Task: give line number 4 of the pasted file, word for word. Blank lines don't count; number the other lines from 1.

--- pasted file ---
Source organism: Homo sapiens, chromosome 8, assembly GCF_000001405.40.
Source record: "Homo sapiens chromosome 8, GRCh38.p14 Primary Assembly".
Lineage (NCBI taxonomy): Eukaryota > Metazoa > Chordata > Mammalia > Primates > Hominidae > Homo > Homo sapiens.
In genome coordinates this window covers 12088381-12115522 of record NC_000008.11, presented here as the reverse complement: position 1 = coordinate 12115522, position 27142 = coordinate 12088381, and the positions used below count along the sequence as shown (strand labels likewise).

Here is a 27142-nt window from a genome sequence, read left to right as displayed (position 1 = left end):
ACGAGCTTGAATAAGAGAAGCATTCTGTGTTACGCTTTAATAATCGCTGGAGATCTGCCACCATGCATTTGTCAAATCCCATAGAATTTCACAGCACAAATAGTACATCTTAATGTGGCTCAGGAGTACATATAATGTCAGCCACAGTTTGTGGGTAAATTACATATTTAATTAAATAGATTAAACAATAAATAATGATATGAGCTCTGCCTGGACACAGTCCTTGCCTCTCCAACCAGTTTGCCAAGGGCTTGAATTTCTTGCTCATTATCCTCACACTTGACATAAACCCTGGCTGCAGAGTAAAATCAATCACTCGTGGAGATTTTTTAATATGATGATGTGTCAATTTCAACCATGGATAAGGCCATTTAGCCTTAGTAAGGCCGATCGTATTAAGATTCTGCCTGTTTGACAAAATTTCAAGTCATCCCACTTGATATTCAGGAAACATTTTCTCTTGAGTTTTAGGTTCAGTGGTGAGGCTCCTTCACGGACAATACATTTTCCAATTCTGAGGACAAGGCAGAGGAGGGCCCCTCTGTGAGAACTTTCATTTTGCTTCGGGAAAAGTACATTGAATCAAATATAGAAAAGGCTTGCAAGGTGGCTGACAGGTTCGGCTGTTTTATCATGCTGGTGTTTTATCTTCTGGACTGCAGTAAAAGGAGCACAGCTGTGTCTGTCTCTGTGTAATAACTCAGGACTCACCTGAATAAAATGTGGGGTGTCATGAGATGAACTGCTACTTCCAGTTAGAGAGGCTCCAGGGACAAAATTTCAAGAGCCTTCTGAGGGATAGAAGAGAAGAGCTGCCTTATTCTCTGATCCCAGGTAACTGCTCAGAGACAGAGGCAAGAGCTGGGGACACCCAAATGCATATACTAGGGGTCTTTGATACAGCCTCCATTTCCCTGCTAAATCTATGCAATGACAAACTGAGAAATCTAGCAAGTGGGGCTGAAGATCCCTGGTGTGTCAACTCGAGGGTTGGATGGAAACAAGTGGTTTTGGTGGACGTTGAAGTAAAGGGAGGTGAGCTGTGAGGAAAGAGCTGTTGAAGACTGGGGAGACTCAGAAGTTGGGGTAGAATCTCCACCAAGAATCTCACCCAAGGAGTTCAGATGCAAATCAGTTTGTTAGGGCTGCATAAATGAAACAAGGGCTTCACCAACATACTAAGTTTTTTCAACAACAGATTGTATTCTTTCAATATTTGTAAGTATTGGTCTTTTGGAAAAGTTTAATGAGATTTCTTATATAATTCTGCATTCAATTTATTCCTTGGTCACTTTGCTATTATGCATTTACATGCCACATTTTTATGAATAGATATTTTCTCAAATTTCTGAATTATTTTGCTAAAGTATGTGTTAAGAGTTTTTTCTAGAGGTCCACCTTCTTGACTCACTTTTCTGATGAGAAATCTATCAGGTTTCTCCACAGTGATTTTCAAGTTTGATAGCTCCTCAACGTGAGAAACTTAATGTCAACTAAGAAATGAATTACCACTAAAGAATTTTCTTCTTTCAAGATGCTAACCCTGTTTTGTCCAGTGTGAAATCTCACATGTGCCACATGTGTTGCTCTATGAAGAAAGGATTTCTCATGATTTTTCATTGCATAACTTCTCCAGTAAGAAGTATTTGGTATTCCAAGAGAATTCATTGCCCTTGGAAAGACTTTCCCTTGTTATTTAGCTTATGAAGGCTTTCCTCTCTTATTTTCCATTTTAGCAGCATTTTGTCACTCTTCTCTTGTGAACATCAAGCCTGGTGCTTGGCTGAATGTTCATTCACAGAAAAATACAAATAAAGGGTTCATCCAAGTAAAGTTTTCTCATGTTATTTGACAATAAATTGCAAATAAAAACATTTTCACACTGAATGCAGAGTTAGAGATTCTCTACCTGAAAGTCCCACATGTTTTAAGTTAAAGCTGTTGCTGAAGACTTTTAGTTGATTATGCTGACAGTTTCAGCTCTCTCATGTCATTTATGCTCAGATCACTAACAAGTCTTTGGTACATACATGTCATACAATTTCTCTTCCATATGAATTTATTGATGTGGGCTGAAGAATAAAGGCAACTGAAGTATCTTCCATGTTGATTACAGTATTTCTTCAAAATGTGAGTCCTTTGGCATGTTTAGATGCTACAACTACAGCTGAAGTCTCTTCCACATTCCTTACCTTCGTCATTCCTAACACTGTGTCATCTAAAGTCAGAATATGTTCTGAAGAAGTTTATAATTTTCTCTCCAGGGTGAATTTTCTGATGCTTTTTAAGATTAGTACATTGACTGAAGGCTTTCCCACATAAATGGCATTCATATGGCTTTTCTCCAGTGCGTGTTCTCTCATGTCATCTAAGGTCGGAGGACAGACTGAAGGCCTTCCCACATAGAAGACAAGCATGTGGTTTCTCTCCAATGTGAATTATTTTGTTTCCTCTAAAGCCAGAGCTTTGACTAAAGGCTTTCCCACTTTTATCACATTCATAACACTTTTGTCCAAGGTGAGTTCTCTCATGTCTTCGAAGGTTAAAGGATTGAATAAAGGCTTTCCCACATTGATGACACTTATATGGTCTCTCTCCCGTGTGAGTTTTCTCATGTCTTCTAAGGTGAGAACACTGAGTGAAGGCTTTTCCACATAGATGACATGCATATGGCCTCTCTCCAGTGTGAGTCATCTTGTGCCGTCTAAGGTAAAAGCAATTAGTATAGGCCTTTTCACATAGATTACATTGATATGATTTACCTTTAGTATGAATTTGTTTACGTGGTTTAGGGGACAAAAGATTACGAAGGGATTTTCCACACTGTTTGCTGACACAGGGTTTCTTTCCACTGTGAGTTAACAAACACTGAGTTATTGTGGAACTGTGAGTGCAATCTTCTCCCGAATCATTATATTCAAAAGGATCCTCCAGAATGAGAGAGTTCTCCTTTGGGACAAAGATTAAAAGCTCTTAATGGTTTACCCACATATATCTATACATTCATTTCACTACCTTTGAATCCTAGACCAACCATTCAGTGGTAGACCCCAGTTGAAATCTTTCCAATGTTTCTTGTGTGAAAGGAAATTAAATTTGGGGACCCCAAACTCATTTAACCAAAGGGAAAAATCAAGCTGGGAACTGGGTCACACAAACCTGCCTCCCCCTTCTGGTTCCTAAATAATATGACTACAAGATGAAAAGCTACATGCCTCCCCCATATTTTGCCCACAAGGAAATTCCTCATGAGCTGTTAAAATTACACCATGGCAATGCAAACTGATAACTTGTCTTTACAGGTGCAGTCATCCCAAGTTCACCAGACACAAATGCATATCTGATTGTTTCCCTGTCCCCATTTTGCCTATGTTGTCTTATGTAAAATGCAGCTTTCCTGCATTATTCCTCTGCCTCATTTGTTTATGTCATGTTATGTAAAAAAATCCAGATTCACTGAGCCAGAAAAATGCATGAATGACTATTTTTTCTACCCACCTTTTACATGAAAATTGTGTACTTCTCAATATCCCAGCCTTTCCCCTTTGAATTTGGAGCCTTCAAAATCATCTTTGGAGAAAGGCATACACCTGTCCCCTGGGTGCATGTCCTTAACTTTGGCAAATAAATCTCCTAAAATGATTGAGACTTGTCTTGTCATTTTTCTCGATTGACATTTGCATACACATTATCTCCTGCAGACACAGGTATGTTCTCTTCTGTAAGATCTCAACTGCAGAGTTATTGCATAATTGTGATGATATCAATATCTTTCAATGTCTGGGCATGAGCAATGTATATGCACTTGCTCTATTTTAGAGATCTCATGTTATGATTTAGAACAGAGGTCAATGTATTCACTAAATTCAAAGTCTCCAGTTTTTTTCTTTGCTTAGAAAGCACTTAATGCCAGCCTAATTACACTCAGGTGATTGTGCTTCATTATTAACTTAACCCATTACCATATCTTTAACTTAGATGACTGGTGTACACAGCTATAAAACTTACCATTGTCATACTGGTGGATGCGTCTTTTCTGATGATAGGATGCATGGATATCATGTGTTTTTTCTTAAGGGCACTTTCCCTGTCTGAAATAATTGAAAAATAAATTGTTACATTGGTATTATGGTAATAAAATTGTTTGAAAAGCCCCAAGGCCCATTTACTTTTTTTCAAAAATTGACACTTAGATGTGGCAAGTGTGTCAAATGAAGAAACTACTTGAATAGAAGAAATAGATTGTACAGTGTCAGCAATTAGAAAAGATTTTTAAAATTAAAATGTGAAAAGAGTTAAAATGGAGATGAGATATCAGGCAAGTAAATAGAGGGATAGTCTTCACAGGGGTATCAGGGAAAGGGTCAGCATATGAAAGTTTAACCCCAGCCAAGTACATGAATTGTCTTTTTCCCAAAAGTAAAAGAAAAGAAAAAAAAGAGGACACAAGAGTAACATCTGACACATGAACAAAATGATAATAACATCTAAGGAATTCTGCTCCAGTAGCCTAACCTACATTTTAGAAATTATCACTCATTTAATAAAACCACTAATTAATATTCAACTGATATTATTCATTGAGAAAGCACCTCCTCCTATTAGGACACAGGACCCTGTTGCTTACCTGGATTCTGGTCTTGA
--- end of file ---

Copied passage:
In genome coordinates this window covers 12088381-12115522 of record NC_000008.11, presented here as the reverse complement: position 1 = coordinate 12115522, position 27142 = coordinate 12088381, and the positions used below count along the sequence as shown (strand labels likewise).